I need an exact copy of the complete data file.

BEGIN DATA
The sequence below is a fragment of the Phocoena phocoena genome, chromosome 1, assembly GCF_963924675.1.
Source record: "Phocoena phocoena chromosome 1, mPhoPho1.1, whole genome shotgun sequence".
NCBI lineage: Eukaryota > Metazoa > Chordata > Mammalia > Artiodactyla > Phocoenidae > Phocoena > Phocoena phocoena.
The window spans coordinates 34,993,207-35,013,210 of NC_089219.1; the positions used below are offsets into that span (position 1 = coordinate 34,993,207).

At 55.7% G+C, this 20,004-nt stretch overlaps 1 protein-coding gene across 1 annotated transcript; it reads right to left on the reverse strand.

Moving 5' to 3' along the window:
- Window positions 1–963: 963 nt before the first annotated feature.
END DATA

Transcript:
The sequence below is a fragment of the Phocoena phocoena genome, chromosome 1, assembly GCF_963924675.1.
Source record: "Phocoena phocoena chromosome 1, mPhoPho1.1, whole genome shotgun sequence".
NCBI lineage: Eukaryota > Metazoa > Chordata > Mammalia > Artiodactyla > Phocoenidae > Phocoena > Phocoena phocoena.
The window spans coordinates 34,993,207-35,013,210 of NC_089219.1; the positions used below are offsets into that span (position 1 = coordinate 34,993,207).

At 55.7% G+C, this 20,004-nt stretch overlaps 1 protein-coding gene across 1 annotated transcript; it reads right to left on the reverse strand.

Moving 5' to 3' along the window:
- Window positions 1–963: 963 nt before the first annotated feature.